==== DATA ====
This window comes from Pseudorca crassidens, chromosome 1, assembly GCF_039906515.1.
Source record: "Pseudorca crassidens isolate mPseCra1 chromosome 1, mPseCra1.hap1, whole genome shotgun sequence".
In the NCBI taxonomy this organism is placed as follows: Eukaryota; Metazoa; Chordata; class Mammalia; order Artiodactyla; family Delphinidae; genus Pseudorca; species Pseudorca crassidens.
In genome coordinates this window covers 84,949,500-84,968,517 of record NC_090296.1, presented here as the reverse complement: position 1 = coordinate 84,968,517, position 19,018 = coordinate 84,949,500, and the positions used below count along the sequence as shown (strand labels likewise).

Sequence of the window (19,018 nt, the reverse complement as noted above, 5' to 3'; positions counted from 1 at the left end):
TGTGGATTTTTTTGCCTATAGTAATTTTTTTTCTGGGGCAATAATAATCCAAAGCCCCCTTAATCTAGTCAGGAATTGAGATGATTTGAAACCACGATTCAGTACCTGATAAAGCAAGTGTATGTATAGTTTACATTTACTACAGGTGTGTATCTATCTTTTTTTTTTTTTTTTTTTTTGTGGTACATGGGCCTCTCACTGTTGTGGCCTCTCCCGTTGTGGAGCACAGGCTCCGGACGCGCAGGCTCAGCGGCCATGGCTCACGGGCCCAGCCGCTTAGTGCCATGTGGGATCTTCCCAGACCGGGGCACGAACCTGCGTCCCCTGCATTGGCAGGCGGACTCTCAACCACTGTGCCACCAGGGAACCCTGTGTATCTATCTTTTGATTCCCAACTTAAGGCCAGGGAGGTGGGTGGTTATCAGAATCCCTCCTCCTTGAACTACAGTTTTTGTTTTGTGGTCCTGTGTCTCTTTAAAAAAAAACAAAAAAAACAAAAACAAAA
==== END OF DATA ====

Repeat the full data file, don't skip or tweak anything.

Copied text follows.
This window comes from Pseudorca crassidens, chromosome 1, assembly GCF_039906515.1.
Source record: "Pseudorca crassidens isolate mPseCra1 chromosome 1, mPseCra1.hap1, whole genome shotgun sequence".
In the NCBI taxonomy this organism is placed as follows: Eukaryota; Metazoa; Chordata; class Mammalia; order Artiodactyla; family Delphinidae; genus Pseudorca; species Pseudorca crassidens.
In genome coordinates this window covers 84,949,500-84,968,517 of record NC_090296.1, presented here as the reverse complement: position 1 = coordinate 84,968,517, position 19,018 = coordinate 84,949,500, and the positions used below count along the sequence as shown (strand labels likewise).

Sequence of the window (19,018 nt, the reverse complement as noted above, 5' to 3'; positions counted from 1 at the left end):
TGTGGATTTTTTTGCCTATAGTAATTTTTTTTCTGGGGCAATAATAATCCAAAGCCCCCTTAATCTAGTCAGGAATTGAGATGATTTGAAACCACGATTCAGTACCTGATAAAGCAAGTGTATGTATAGTTTACATTTACTACAGGTGTGTATCTATCTTTTTTTTTTTTTTTTTTTTTGTGGTACATGGGCCTCTCACTGTTGTGGCCTCTCCCGTTGTGGAGCACAGGCTCCGGACGCGCAGGCTCAGCGGCCATGGCTCACGGGCCCAGCCGCTTAGTGCCATGTGGGATCTTCCCAGACCGGGGCACGAACCTGCGTCCCCTGCATTGGCAGGCGGACTCTCAACCACTGTGCCACCAGGGAACCCTGTGTATCTATCTTTTGATTCCCAACTTAAGGCCAGGGAGGTGGGTGGTTATCAGAATCCCTCCTCCTTGAACTACAGTTTTTGTTTTGTGGTCCTGTGTCTCTTTAAAAAAAAACAAAAAAAACAAAAACAAAA